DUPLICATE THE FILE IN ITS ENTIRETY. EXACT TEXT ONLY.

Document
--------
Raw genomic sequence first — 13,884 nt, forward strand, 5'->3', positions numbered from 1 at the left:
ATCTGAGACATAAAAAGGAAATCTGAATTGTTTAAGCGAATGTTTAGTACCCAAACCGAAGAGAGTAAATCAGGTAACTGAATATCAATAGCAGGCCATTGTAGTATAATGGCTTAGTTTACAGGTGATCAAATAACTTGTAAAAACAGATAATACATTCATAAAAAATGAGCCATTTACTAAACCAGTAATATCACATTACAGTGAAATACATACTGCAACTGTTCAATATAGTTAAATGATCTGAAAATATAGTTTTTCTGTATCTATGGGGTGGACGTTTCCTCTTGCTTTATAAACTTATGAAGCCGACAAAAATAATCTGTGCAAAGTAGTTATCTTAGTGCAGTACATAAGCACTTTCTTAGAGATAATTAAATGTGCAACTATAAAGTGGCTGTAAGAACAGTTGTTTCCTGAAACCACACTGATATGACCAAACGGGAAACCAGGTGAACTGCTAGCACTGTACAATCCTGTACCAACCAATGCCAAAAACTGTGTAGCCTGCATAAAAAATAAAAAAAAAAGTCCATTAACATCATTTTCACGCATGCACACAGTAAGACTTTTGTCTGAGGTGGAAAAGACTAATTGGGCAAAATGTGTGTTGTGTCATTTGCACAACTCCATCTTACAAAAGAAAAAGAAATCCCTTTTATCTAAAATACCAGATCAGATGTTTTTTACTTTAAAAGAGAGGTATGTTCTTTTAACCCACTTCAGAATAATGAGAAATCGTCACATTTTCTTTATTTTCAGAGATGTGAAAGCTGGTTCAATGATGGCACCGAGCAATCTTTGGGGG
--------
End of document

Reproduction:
Raw genomic sequence first — 13,884 nt, forward strand, 5'->3', positions numbered from 1 at the left:
ATCTGAGACATAAAAAGGAAATCTGAATTGTTTAAGCGAATGTTTAGTACCCAAACCGAAGAGAGTAAATCAGGTAACTGAATATCAATAGCAGGCCATTGTAGTATAATGGCTTAGTTTACAGGTGATCAAATAACTTGTAAAAACAGATAATACATTCATAAAAAATGAGCCATTTACTAAACCAGTAATATCACATTACAGTGAAATACATACTGCAACTGTTCAATATAGTTAAATGATCTGAAAATATAGTTTTTCTGTATCTATGGGGTGGACGTTTCCTCTTGCTTTATAAACTTATGAAGCCGACAAAAATAATCTGTGCAAAGTAGTTATCTTAGTGCAGTACATAAGCACTTTCTTAGAGATAATTAAATGTGCAACTATAAAGTGGCTGTAAGAACAGTTGTTTCCTGAAACCACACTGATATGACCAAACGGGAAACCAGGTGAACTGCTAGCACTGTACAATCCTGTACCAACCAATGCCAAAAACTGTGTAGCCTGCATAAAAAATAAAAAAAAAAGTCCATTAACATCATTTTCACGCATGCACACAGTAAGACTTTTGTCTGAGGTGGAAAAGACTAATTGGGCAAAATGTGTGTTGTGTCATTTGCACAACTCCATCTTACAAAAGAAAAAGAAATCCCTTTTATCTAAAATACCAGATCAGATGTTTTTTACTTTAAAAGAGAGGTATGTTCTTTTAACCCACTTCAGAATAATGAGAAATCGTCACATTTTCTTTATTTTCAGAGATGTGAAAGCTGGTTCAATGATGGCACCGAGCAATCTTTGGGGG